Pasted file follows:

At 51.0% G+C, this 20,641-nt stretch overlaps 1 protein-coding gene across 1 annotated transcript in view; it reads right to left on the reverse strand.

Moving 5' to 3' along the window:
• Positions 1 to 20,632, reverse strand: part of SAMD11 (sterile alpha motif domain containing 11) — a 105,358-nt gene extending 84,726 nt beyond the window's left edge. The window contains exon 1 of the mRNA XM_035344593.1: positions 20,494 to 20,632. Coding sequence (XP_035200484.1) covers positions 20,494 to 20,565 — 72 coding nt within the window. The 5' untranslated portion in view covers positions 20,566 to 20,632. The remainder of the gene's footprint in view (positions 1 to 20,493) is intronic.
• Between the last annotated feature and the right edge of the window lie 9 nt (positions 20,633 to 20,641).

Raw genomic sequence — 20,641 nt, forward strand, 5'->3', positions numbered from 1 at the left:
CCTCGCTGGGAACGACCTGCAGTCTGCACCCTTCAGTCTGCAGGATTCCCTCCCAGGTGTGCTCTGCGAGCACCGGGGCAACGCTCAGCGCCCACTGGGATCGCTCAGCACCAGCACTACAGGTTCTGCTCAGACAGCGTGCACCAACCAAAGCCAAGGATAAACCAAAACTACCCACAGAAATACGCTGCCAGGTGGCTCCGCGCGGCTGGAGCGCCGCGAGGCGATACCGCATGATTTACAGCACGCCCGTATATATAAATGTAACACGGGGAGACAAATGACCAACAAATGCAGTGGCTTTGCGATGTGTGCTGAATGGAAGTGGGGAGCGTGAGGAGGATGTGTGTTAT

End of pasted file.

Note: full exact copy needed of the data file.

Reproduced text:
At 51.0% G+C, this 20,641-nt stretch overlaps 1 protein-coding gene across 1 annotated transcript in view; it reads right to left on the reverse strand.

Moving 5' to 3' along the window:
• Positions 1 to 20,632, reverse strand: part of SAMD11 (sterile alpha motif domain containing 11) — a 105,358-nt gene extending 84,726 nt beyond the window's left edge. The window contains exon 1 of the mRNA XM_035344593.1: positions 20,494 to 20,632. Coding sequence (XP_035200484.1) covers positions 20,494 to 20,565 — 72 coding nt within the window. The 5' untranslated portion in view covers positions 20,566 to 20,632. The remainder of the gene's footprint in view (positions 1 to 20,493) is intronic.
• Between the last annotated feature and the right edge of the window lie 9 nt (positions 20,633 to 20,641).

Raw genomic sequence — 20,641 nt, forward strand, 5'->3', positions numbered from 1 at the left:
CCTCGCTGGGAACGACCTGCAGTCTGCACCCTTCAGTCTGCAGGATTCCCTCCCAGGTGTGCTCTGCGAGCACCGGGGCAACGCTCAGCGCCCACTGGGATCGCTCAGCACCAGCACTACAGGTTCTGCTCAGACAGCGTGCACCAACCAAAGCCAAGGATAAACCAAAACTACCCACAGAAATACGCTGCCAGGTGGCTCCGCGCGGCTGGAGCGCCGCGAGGCGATACCGCATGATTTACAGCACGCCCGTATATATAAATGTAACACGGGGAGACAAATGACCAACAAATGCAGTGGCTTTGCGATGTGTGCTGAATGGAAGTGGGGAGCGTGAGGAGGATGTGTGTTAT